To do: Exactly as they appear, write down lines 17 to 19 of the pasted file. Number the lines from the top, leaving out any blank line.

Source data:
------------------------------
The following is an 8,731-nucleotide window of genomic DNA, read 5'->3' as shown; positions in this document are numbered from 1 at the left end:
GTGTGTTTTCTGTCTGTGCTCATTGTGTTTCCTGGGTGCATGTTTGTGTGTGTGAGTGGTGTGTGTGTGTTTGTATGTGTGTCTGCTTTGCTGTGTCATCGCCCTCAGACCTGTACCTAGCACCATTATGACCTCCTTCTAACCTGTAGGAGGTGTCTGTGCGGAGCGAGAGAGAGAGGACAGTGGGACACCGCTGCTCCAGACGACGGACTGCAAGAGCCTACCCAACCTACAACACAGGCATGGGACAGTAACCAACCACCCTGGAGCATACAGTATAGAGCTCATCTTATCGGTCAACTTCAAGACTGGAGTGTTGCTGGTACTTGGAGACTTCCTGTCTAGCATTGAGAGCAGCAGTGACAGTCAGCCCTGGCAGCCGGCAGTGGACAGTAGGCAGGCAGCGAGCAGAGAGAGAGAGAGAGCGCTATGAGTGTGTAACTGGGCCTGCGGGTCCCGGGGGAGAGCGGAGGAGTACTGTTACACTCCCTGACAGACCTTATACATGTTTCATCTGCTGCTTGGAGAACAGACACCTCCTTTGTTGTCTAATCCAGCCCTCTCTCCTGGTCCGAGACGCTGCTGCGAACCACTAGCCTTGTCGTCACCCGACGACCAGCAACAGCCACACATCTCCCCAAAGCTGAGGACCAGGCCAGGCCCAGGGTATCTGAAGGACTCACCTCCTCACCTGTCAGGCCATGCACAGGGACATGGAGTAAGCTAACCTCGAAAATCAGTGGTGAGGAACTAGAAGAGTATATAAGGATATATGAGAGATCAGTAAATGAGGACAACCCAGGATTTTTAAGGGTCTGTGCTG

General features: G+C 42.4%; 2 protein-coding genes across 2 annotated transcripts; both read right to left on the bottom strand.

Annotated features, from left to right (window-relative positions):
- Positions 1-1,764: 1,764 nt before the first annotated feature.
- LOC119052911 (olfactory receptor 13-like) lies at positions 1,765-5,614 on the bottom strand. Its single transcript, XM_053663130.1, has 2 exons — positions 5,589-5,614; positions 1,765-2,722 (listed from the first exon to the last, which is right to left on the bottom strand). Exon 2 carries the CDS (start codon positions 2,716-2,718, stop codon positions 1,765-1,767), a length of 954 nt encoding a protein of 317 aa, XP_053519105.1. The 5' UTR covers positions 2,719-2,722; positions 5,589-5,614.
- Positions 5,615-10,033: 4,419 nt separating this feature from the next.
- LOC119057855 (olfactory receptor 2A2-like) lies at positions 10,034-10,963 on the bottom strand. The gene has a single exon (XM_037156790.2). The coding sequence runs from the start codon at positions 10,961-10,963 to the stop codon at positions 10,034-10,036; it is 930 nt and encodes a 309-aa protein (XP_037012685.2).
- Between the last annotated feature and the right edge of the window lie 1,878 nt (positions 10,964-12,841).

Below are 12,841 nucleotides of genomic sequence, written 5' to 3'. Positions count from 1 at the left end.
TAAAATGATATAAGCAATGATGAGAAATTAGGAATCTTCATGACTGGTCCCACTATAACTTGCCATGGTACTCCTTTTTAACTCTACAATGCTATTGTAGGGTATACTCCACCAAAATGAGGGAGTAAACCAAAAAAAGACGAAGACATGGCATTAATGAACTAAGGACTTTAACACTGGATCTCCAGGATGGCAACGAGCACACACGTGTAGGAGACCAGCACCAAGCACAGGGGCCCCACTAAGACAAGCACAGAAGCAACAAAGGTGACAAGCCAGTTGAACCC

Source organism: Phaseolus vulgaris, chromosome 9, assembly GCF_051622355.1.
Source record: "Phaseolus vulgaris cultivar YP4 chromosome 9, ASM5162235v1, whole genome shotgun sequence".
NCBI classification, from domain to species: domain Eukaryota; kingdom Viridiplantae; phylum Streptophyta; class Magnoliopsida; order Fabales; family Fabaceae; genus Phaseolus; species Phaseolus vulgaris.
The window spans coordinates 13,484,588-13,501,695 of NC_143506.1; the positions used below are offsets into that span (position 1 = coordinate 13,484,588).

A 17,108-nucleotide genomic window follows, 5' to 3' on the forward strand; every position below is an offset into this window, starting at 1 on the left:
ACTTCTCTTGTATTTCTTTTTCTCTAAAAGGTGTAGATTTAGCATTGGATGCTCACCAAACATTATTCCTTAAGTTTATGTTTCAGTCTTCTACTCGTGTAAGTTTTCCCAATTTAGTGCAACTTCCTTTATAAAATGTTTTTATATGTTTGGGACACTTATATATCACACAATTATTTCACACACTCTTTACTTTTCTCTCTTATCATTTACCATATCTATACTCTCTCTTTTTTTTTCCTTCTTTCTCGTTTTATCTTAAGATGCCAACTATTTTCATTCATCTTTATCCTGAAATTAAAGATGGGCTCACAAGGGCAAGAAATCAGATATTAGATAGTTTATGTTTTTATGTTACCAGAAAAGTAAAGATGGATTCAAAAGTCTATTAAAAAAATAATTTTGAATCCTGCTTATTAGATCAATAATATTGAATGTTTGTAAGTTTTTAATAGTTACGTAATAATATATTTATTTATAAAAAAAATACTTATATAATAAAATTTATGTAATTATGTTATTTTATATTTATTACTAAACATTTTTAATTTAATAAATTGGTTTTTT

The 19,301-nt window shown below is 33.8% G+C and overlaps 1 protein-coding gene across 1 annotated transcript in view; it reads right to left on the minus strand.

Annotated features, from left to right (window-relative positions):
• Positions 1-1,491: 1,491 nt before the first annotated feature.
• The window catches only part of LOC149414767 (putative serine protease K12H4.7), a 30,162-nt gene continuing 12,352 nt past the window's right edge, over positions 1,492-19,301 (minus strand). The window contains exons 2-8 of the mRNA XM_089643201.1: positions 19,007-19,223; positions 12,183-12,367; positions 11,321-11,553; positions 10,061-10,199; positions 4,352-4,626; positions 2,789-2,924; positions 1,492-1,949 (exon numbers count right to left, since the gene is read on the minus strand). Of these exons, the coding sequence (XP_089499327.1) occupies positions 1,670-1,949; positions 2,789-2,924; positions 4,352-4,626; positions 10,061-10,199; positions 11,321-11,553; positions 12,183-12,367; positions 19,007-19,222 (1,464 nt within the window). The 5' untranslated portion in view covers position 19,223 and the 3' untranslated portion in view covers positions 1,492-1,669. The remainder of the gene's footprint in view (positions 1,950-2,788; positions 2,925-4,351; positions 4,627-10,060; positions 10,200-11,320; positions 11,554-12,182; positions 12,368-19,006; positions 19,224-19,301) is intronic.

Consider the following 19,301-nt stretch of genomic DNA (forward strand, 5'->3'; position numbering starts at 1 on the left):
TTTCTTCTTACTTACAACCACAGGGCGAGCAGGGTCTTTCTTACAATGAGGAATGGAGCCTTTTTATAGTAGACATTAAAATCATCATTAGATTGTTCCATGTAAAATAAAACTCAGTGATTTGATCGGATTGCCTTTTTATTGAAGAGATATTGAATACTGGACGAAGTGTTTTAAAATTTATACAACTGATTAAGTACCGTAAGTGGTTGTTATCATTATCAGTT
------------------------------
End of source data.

ACTTCTCTTGTATTTCTTTTTCTCTAAAAGGTGTAGATTTAGCATTGGATGCTCACCAAACATTATTCCTTAAGTTTATGTTTCAGTCTTCTACTCGTGTAAGTTTTCCCAATTTAGTGCAACTTCCTTTATAAAATGTTTTTATATGTTTGGGACACTTATATATCACACAATTATTTCACACACTCTTTACTTTTCTCTCTTATCATTTACCATATCTATACTCTCTCTTTTTTTTTCCTTCTTTCTCGTTTTATCTTAAGATGCCAACTATTTTCATTCATCTTTATCCTGAAATTAAAGATGGGCTCACAAGGGCAAGAAATCAGATATTAGATAGTTTATGTTTTTATGTTACCAGAAAAGTAAAGATGGATTCAAAAGTCTATTAAAAAAATAATTTTGAATCCTGCTTATTAGATCAATAATATTGAATGTTTGTAAGTTTTTAATAGTTACGTAATAATATATTTATTTATAAAAAAAATACTTATATAATAAAATTTATGTAATTATGTTATTTTATATTTATTACTAAACATTTTTAATTTAATAAATTGGTTTTTT

The 19,301-nt window shown below is 33.8% G+C and overlaps 1 protein-coding gene across 1 annotated transcript in view; it reads right to left on the minus strand.

Annotated features, from left to right (window-relative positions):